For years I have talked about becoming more intentional about how we think about and work with youth. Too much of our efforts often go to trying to get attention for youth and the issues that impact their lives, and not enough goes into being intentional about our work on their behalf.
Paying attention means selectively narrowing or focusing consciousness to sort out what is important. Paying more attention to youth may help us spend more time thinking about them but it does not help us act more effectively without a clearer purpose or goal in mind. Paying attention to our children is helpful, it is not enough.
Intentionality, on the other hand, is purposeful. It has an end in mind. It is much more than simply paying attention to what is happening (though that is a critical foundation). Intentionality is about knowing what we want for young people and working to support their learning and development in purposeful ways.
Intentionality around and with youth means designing the contexts they experience. It means being deliberate about the way we interact with them. It means having expectations of them as well as expectations of what we do to encourage and enable them.
Intentionality requires not only focusing our attention but knowing where we are trying to go. And therein lies the dilemma - we do not have a shared sense of where we want to go with young people as a country. We need to create a clearer, shared vision of what it means to be Ready by 21 for work, college, and life.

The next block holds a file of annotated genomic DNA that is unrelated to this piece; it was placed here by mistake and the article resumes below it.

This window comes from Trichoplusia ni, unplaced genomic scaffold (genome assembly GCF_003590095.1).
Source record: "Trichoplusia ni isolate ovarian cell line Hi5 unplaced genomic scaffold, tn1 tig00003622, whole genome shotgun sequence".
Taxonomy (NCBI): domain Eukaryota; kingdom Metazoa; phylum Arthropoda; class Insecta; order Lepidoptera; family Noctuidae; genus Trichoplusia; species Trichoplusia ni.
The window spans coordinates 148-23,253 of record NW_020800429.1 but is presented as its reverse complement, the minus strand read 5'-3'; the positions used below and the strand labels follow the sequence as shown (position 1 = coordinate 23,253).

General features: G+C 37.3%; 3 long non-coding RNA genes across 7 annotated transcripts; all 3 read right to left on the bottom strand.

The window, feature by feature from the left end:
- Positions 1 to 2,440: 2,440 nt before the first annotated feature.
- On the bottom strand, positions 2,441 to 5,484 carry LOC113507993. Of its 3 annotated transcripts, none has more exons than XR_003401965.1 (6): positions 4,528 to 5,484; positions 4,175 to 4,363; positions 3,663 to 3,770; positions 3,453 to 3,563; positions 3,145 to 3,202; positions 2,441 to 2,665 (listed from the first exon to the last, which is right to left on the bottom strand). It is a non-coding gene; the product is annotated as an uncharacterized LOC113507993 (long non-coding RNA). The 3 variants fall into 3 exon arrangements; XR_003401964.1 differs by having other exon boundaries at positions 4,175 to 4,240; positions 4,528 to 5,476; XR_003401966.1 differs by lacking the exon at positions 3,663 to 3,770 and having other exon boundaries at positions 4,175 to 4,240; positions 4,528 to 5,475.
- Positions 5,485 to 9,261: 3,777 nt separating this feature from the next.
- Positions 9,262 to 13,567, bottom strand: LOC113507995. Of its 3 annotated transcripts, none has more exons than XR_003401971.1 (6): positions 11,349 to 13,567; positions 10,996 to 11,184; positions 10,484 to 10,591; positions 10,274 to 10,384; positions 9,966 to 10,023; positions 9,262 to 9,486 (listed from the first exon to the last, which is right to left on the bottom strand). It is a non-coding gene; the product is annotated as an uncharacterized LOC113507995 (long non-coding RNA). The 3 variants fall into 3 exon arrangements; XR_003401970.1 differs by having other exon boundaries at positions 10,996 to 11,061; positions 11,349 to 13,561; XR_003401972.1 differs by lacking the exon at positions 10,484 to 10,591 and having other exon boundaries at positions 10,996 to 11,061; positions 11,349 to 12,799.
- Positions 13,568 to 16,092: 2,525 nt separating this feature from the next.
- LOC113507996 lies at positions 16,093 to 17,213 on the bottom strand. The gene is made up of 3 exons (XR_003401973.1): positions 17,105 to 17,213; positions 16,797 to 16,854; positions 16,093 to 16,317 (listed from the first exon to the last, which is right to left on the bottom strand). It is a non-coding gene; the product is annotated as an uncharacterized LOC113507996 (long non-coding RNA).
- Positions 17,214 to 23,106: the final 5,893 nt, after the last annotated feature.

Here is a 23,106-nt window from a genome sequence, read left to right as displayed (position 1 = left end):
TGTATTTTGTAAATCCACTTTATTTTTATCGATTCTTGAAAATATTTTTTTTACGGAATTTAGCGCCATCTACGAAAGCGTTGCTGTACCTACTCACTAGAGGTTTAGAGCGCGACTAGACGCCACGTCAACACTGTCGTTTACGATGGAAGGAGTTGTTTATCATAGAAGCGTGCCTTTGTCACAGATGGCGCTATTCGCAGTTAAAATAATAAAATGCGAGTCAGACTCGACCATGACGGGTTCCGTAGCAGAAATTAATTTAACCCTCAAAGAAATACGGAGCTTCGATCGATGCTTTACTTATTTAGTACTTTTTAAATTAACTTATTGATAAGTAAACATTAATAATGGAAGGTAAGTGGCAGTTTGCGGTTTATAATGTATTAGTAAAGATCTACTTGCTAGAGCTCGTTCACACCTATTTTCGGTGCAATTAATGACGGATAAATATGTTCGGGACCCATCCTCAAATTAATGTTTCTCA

Intentionality in youth development is not engineering. It cannot be directed like a construction project, where the look of the finished building is largely known before we start. It must be a much more dynamic intentionality, in which what we do at any moment as a parent or a youth worker builds upon and responds to where the young person is and what they are trying to accomplish. It is emergent. It is about supporting the development and intentionality of a young person in their own life as it evolves. It is about the supports and opportunities that increase the odds that young people will succeed.
I know of some excellent organizations that bring intentionality into focus: the Sprockets and Youthprise efforts here in the Twin Cities metropolitan area, Ready by 21 efforts nationally and Strive-like efforts underway in many cities. These organizations talk about what success for young people looks like, giving us a vision and goals, and ways to measure whether we are succeeding. They provide ways to get the collective impact that is so badly needed.
How can we shift from trying to get more attention paid to youth to becoming more intentional in providing opportunities and supports for young people and their development?